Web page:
A MOTORIST has been slammed as "selfish" for making a classic motorway blunder – although some people admitted to not seeing what they had done wrong.
Dashcam footage sent road users into a spin after showing a white van hogging the third lane as other cars followed behind.
The clip was quickly flooded with comments from other bemused motorists after it was shared to Twitter.
It was captioned: "When's this going to be addressed more, miles of lane 3 hogging on the #M25".
And many motorists blasted the driver for their "dangerous" habit, slamming their lane-hogging as "shocking".
"A perfect example of why motorways get clogged up with congestion", said one.
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Another driver said it causes numerous potential risks, including "dangerous and unnecessary clogging, tailgating and undertaking".
Traffic officer and road safety advocate Dave Harford also chimed in, stressing that it is a "huge issue".
"Driving at its best – NOT", he continued.
"This happens on motorways all over the UK – I'd love to know why people do it".
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But not everyone saw the problem with the practice, with some feeling it may be "safer than constantly changing lanes".
Another driver questioned: "If there's no inconvenience or hindrance, who cares?"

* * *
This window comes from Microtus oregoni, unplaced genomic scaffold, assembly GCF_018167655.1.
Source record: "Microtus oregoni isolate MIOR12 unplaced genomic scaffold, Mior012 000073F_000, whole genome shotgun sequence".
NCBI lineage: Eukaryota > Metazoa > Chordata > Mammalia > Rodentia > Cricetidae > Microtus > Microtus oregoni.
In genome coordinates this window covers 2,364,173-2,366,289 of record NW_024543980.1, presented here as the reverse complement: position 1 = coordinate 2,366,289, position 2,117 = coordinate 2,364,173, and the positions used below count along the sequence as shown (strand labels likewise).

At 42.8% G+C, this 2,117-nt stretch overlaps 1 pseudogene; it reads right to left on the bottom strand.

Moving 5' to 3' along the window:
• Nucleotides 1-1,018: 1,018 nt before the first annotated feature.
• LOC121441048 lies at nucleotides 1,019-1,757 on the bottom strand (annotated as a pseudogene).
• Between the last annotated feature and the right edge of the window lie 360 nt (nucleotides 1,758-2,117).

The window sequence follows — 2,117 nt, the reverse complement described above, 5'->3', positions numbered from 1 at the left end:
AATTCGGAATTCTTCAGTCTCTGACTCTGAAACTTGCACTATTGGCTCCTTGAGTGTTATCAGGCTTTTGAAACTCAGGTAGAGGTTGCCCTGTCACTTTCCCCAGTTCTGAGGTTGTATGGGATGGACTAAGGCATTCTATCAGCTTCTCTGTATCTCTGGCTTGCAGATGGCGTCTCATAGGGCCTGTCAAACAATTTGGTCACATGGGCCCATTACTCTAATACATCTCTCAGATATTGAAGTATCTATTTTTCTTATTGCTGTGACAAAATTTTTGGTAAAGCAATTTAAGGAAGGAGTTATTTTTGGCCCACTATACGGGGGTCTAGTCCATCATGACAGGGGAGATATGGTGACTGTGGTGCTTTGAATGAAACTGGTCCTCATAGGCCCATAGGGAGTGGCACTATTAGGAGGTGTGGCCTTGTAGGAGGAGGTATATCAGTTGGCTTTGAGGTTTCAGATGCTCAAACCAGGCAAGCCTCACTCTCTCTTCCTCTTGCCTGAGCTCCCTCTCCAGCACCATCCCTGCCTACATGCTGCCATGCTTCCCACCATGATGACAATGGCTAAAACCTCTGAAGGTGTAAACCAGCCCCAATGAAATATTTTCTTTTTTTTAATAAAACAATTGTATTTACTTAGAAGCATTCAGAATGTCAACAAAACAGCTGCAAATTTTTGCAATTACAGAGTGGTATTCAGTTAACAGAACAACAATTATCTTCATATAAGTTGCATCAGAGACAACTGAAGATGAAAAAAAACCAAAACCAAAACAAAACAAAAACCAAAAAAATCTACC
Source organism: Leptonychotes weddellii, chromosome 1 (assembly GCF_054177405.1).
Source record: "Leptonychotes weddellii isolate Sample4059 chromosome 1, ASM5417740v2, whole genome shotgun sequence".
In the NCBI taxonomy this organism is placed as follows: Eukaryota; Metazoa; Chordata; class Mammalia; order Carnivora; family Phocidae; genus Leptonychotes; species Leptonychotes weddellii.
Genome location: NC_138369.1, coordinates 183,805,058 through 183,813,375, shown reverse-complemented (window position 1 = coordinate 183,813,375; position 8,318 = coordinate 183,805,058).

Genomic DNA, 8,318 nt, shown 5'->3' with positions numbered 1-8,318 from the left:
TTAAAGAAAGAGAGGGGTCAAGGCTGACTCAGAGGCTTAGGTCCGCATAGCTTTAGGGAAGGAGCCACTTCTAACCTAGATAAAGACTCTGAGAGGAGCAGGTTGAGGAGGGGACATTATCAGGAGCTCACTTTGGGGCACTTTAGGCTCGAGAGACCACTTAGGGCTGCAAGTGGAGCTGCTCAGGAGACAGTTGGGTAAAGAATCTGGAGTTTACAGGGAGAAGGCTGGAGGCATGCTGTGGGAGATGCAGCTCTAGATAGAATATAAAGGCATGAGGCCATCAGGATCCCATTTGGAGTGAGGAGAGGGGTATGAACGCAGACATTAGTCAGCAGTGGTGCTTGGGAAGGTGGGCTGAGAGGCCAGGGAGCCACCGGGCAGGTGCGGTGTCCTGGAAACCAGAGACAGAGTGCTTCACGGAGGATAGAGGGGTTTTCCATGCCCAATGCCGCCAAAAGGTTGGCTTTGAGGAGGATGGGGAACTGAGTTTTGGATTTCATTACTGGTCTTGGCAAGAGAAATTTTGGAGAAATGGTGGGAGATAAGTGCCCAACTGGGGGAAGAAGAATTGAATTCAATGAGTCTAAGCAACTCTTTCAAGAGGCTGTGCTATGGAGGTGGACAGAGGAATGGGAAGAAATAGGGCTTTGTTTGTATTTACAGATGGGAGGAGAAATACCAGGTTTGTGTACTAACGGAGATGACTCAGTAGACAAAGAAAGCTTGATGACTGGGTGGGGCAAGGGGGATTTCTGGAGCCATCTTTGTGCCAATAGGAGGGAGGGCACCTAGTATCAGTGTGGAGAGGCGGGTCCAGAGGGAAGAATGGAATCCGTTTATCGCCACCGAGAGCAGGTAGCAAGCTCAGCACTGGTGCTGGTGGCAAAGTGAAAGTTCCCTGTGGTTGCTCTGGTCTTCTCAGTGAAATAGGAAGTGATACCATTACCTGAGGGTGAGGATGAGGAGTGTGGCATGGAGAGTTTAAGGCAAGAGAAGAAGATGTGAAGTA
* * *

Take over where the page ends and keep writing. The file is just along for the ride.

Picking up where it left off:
However, according to statute 264 of the Highway Code, drivers should always stick to the left lane "unless overtaking".
"If you are overtaking, you should return to the left lane when it is safe to do so," the rule adds.
Hogging the outer lanes on a motorway is also deemed as dangerous driving under the law, and could land you with a £100 fine and three penalty points if you are given a fixed penalty notice.
And since 2013, police have had the power to hand out on-the-spot fines for drivers cruising along in the middle lane.
KNOW THE RULES
Analysis of more than 70 hours of motorway footage across the UK, commissioned by Direct Line Car Insurance, found just 23 per cent of drivers travel predominately in the inside lane.
The research found that 27 per cent drive in the outside overtaking lane.
For the remaining half, most said they hog the middle lane as they assume they will have to overtake slower vehicles further up the motorway, so they may as well stay where they are.
Others claimed they stay in the middle lane just so they don't have to change lanes as much, while almost a quarter do so because they think they can drive faster than in the inside lane.
Rob Miles, director of car insurance at Direct Line, said: “Our analysis of traffic flows shows that millions of drivers risk prosecution by travelling in the middle and outside lanes when the inside lanes are entirely clear.
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"It’s important that we increase awareness of the rules and penalties, primarily because they exist to keep road users safe but also drivers face serious fines and endorsements that will stay on their record for four years.
“Many motorists claim they want to avoid changing lanes to overtake, but this is a crucial skill and in-car technologies such as blind spot and safe distance warnings can help drivers to travel safely."
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